1. Getz/Gilberto has been my favorite album since I was in middle school.
    My Dad was VERY concerned about the legality of iTunes when it first launched, so he had us buy this album and wait a month before we did anything else to make sure the FBI didn't come knocking. So for about a month it was the only album on my new iPod and I fell completely in love with it.
  2. It was the first album that made me think outside the box.
    I liked the stuff I heard on the radio, and the punk rock music my friends were into. But this old Brazilian and Bossa Nova Jazz album made me fall in love with different kinds of music and begin to explore across genres.
  3. It's one of the most iconic jazz albums of all time.
    The most popular track, opening number 'The Girl From Ipanema' is one of the most recorded songs of all time. It can be heard in hundreds of versions, appearing on television and in movies ever since it was first written and recorded for this album in 1963, including a prominent feature in the Opening Ceremonies of the Rio de Janeiro Olympics.
  4. It's a collaboration between the great American saxophonist Stan Getz
  5. and the Brazilian guitarist João Gilbero
  6. With Brazilian pianist and composer Antônio Carlos Jobim
  7. Individually considered the three founders of Bossa Nova Jazz, this album brought them together as the definitive album in the genre, fueling a worldwide craze.
  8. It also launched the career of Astrud Gilberto, who sings on the iconic 'Girl from Ipanema' and 'Corcovado'
    She had never sung professionally before joining her husband on this album.
  9. There was drama that fueled the passion of the album.
    Astrud and João were married in 1959, but during the writing and recording of this album, Astrud and Stan Getz began an affair. She eventually left them both for someone else, and they eventually continued to make music together.
  10. Some of the songs feature English lyrics, others are exclusively in Brazilian Portuguese.
    My grandmother speaks many languages fluently, and translated the album for me as best she could once, so I could learn more about the songs.
  11. I've been trying to talk about or write about what this album means to me for awhile
    In this album I hear everything. When I listen to it while sad I hear that morose heartbreak throughout, or when I'm happy it makes me want to dance. It's such a dynamic work of art, so here we go, track by track. If you'd care to listen along as you read, here it is on Spotify: https://open.spotify.com/album/3lPIhnwknJZ1OsApgTy4V2 and here it is on YouTube: https://www.youtube.com/playlist?list=PL_KASkXMUJQutYr-8i_OQCM1X7-IFqmWi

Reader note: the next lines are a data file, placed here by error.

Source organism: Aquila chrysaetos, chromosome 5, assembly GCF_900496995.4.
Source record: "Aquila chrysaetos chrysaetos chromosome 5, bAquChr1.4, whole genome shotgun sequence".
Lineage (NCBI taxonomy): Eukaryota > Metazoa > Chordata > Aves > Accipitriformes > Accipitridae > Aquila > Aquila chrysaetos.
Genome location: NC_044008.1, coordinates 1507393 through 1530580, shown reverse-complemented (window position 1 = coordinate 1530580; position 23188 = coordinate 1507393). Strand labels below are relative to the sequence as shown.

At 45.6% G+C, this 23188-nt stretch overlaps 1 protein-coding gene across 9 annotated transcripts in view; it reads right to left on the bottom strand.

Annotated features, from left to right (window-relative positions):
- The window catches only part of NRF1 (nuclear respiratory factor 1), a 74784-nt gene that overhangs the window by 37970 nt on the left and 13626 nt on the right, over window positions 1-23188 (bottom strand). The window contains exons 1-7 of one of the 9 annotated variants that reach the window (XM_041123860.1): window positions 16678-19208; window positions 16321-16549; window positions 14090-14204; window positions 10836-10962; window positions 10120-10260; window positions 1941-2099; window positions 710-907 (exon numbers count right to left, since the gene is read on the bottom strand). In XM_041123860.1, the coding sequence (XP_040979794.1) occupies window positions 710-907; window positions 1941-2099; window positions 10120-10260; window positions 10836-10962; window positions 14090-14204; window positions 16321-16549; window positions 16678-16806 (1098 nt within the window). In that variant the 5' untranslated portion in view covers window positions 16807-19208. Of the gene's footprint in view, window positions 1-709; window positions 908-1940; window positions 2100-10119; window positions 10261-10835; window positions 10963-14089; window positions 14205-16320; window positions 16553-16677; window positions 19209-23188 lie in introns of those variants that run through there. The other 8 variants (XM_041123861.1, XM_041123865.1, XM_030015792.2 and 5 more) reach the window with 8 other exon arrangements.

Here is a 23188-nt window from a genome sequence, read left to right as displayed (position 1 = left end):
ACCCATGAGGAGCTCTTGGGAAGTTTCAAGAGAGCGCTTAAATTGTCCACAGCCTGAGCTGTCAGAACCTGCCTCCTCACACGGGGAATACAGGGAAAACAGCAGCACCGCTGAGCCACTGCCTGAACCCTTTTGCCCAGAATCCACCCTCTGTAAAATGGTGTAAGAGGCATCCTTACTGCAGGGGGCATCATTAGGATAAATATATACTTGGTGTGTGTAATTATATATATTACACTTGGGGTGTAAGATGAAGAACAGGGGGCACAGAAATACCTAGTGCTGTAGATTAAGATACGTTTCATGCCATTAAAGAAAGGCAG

12. Track One: The Girl From Ipanema
    Often when you hear 'The Girl From Ipanema' you hear a version that features only her singing in English, which was released as a single in 1964. However, the original version from the 1963 album features her husband singing in Brazilian Portuguese to begin the song, and they sing together so beautifully. João's voice begins the track in just this absolutely perfect, smooth "dun dun dun" and it builds from there.
  13. Continued
    Astrud was the only English speaker when the idea to add an English verse came up, she had no classical training but her voice fit perfectly. The song moves from the Brazilian verse, to Astrud's English verse. It is driven by a beautiful piano and guitar pattern, broken only for a verse from Stan Getz' saxophone before ending with Astrud Gilberto again.
  14. Continued
    The song tells the story of a seventeen year old girl that the artists saw stroll daily by the cafe in Ipanema where they spent time. In a documentary on the song, it was said she is a "golden teenage girl, a mixture of flower and mermaid, full of light and grace, the sight of whom is also sad, in that she carries with her, on her route to the sea, the feeling of youth that fades, of the beauty that is not ours alone - it is a gift of life in its beautiful and melancholic constant ebb and flow"